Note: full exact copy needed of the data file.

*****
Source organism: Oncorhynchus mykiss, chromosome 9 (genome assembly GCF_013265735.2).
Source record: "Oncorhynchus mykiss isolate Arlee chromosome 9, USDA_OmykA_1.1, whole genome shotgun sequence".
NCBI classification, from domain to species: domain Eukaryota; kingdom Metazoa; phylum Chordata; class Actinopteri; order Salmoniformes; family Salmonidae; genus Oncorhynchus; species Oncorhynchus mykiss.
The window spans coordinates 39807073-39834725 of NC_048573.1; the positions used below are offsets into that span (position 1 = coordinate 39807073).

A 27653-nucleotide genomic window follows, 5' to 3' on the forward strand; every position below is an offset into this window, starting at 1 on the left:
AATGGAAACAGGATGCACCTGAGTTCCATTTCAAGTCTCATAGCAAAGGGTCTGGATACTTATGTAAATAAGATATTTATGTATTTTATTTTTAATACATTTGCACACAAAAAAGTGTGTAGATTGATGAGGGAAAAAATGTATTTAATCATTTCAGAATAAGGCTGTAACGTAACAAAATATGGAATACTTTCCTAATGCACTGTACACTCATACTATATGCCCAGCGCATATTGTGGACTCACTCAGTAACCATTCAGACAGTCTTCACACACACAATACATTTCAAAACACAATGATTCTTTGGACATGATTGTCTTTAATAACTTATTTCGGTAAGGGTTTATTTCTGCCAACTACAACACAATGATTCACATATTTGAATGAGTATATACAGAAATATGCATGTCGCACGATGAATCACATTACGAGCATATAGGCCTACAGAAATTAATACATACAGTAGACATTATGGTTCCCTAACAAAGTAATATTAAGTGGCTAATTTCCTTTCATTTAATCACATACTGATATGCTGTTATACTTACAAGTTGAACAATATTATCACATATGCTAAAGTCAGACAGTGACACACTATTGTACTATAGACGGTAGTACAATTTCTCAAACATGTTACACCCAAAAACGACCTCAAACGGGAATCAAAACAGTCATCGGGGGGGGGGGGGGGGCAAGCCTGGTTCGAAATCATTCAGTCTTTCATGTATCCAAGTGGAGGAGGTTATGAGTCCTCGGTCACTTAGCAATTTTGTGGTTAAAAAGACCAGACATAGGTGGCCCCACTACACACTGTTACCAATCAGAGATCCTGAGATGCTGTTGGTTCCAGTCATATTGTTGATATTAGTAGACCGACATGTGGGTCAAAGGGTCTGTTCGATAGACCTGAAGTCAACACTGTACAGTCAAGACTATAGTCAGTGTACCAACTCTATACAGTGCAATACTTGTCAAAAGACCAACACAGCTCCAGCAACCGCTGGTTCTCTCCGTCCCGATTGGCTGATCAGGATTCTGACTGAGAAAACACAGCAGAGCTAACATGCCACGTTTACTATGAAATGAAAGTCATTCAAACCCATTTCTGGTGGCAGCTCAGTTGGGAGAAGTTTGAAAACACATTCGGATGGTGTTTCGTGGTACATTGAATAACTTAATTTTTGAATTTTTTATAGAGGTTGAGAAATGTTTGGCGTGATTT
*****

Source organism: Oncorhynchus mykiss, chromosome 9 (genome assembly GCF_013265735.2).
Source record: "Oncorhynchus mykiss isolate Arlee chromosome 9, USDA_OmykA_1.1, whole genome shotgun sequence".
NCBI classification, from domain to species: domain Eukaryota; kingdom Metazoa; phylum Chordata; class Actinopteri; order Salmoniformes; family Salmonidae; genus Oncorhynchus; species Oncorhynchus mykiss.
The window spans coordinates 39807073-39834725 of NC_048573.1; the positions used below are offsets into that span (position 1 = coordinate 39807073).

A 27653-nucleotide genomic window follows, 5' to 3' on the forward strand; every position below is an offset into this window, starting at 1 on the left:
AATGGAAACAGGATGCACCTGAGTTCCATTTCAAGTCTCATAGCAAAGGGTCTGGATACTTATGTAAATAAGATATTTATGTATTTTATTTTTAATACATTTGCACACAAAAAAGTGTGTAGATTGATGAGGGAAAAAATGTATTTAATCATTTCAGAATAAGGCTGTAACGTAACAAAATATGGAATACTTTCCTAATGCACTGTACACTCATACTATATGCCCAGCGCATATTGTGGACTCACTCAGTAACCATTCAGACAGTCTTCACACACACAATACATTTCAAAACACAATGATTCTTTGGACATGATTGTCTTTAATAACTTATTTCGGTAAGGGTTTATTTCTGCCAACTACAACACAATGATTCACATATTTGAATGAGTATATACAGAAATATGCATGTCGCACGATGAATCACATTACGAGCATATAGGCCTACAGAAATTAATACATACAGTAGACATTATGGTTCCCTAACAAAGTAATATTAAGTGGCTAATTTCCTTTCATTTAATCACATACTGATATGCTGTTATACTTACAAGTTGAACAATATTATCACATATGCTAAAGTCAGACAGTGACACACTATTGTACTATAGACGGTAGTACAATTTCTCAAACATGTTACACCCAAAAACGACCTCAAACGGGAATCAAAACAGTCATCGGGGGGGGGGGGGGGGCAAGCCTGGTTCGAAATCATTCAGTCTTTCATGTATCCAAGTGGAGGAGGTTATGAGTCCTCGGTCACTTAGCAATTTTGTGGTTAAAAAGACCAGACATAGGTGGCCCCACTACACACTGTTACCAATCAGAGATCCTGAGATGCTGTTGGTTCCAGTCATATTGTTGATATTAGTAGACCGACATGTGGGTCAAAGGGTCTGTTCGATAGACCTGAAGTCAACACTGTACAGTCAAGACTATAGTCAGTGTACCAACTCTATACAGTGCAATACTTGTCAAAAGACCAACACAGCTCCAGCAACCGCTGGTTCTCTCCGTCCCGATTGGCTGATCAGGATTCTGACTGAGAAAACACAGCAGAGCTAACATGCCACGTTTACTATGAAATGAAAGTCATTCAAACCCATTTCTGGTGGCAGCTCAGTTGGGAGAAGTTTGAAAACACATTCGGATGGTGTTTCGTGGTACATTGAATAACTTAATTTTTGAATTTTTTATAGAGGTTGAGAAATGTTTGGCGTGATTT